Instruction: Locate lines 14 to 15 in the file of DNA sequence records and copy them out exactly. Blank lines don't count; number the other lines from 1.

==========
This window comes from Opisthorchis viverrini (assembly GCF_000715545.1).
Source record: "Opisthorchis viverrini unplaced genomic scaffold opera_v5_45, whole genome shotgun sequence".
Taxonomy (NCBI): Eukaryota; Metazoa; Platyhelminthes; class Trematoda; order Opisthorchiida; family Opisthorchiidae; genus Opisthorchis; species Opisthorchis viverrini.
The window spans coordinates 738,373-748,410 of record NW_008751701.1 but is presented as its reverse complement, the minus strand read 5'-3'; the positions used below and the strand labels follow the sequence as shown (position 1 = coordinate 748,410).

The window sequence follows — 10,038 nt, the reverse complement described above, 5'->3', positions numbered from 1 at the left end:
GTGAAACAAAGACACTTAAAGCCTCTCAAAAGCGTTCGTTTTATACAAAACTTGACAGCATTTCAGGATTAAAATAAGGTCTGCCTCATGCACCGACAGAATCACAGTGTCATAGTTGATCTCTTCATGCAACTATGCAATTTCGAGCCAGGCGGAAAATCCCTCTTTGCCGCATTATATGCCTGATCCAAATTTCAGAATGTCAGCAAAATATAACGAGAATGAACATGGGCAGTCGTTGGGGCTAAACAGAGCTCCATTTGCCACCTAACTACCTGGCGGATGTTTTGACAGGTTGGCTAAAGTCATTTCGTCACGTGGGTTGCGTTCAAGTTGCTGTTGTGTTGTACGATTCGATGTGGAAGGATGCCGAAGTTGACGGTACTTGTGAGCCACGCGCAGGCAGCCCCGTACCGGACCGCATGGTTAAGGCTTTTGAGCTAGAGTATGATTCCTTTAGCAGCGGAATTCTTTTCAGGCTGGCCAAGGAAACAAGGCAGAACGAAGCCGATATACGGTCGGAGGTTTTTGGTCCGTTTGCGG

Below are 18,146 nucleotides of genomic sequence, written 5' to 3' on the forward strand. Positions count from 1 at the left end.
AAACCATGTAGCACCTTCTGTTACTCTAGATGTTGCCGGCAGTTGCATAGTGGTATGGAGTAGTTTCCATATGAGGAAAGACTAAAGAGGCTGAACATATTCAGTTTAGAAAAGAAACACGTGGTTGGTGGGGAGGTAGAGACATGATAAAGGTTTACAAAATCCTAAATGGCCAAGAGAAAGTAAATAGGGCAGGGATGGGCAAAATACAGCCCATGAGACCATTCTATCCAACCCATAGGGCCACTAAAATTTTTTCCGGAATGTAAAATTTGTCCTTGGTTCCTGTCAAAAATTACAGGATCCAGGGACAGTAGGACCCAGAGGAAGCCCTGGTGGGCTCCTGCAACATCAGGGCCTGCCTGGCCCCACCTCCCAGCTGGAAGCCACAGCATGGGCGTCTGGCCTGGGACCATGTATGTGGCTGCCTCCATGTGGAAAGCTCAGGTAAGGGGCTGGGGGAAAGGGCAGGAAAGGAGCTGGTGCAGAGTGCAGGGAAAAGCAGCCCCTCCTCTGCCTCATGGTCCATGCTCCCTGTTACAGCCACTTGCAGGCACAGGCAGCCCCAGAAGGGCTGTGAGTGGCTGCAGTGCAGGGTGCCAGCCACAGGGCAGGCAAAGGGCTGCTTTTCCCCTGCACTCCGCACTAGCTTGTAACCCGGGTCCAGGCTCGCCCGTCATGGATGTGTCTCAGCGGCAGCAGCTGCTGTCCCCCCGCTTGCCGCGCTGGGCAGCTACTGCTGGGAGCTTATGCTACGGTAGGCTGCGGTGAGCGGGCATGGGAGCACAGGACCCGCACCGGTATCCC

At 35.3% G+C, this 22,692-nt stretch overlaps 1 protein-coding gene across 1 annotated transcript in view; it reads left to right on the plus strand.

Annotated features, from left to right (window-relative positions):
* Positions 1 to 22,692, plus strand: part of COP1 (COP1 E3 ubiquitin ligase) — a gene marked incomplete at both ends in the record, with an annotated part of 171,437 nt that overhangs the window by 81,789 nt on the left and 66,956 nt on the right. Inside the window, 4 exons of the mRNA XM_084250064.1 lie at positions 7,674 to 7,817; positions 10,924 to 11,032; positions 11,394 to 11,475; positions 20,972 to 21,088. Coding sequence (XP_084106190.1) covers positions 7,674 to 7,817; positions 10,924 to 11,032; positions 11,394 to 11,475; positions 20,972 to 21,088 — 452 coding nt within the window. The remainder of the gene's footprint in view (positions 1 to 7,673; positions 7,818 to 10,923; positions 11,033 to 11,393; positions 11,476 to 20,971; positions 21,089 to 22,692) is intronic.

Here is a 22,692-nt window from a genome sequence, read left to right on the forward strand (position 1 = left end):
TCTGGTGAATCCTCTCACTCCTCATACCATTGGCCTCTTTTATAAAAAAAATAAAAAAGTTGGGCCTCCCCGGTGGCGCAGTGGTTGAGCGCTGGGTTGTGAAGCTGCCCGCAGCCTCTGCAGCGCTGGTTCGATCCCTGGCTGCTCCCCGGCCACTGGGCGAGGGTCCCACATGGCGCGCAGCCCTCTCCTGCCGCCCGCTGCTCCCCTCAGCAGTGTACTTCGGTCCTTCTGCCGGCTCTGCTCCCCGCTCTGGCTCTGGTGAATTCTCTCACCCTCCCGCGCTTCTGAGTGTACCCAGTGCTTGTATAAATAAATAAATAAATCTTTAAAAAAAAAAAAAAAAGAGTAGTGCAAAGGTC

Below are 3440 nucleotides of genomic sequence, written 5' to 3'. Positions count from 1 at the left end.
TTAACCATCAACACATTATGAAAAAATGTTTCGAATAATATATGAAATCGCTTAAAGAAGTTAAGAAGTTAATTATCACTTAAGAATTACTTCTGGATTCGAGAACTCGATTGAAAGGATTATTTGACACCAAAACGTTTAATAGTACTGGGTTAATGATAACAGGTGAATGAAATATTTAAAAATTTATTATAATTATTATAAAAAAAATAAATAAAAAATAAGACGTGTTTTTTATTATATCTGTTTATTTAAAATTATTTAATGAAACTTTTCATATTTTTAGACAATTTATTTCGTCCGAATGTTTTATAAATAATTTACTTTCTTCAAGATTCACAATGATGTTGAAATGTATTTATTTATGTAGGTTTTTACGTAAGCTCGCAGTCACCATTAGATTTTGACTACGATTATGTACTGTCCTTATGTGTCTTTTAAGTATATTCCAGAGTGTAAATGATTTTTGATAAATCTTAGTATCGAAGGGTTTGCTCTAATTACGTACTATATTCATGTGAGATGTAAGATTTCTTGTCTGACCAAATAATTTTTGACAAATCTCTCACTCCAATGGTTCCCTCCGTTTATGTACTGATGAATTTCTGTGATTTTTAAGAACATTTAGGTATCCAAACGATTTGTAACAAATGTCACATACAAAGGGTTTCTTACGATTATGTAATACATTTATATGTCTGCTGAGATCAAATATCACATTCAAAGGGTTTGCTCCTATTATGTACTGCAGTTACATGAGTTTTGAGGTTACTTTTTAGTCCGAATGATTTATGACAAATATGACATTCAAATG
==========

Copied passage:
Below are 3440 nucleotides of genomic sequence, written 5' to 3'. Positions count from 1 at the left end.
TTAACCATCAACACATTATGAAAAAATGTTTCGAATAATATATGAAATCGCTTAAAGAAGTTAAGAAGTTAATTATCACTTAAGAATTACTTCTGGATTCGAGAACTCGATTGAAAGGATTATTTGACACCAAAACGTTTAATAGTACTGGGTTAATGATAACAGGTGAATGAAATATTTAAAAATTTATTATAATTATTATAAAAAAAATAAATAAAAAATAAGACGTGTTTTTTATTATATCTGTTTATTTAAAATTATTTAATGAAACTTTTCATATTTTTAGACAATTTATTTCGTCCGAATGTTTTATAAATAATTTACTTTCTTCAAGATTCACAATGATGTTGAAATGTATTTATTTATGTAGGTTTTTACGTAAGCTCGCAGTCACCATTAGATTTTGACTACGATTATGTACTGTCCTTATGTGTCTTTTAAGTATATTCCAGAGTGTAAATGATTTTTGATAAATCTTAGTATCGAAGGGTTTGCTCTAATTACGTACTATATTCATGTGAGATGTAAGATTTCTTGTCTGACCAAATAATTTTTGACAAATCTCTCACTCCAATGGTTCCCTCCGTTTATGTACTGATGAATTTCTGTGATTTTTAAGAACATTTAGGTATCCAAACGATTTGTAACAAATGTCACATACAAAGGGTTTCTTACGATTATGTAATACATTTATATGTCTGCTGAGATCAAATATCACATTCAAAGGGTTTGCTCCTATTATGTACTGCAGTTACATGAGTTTTGAGGTTACTTTTTAGTCCGAATGATTTATGACAAATATGACATTCAAATG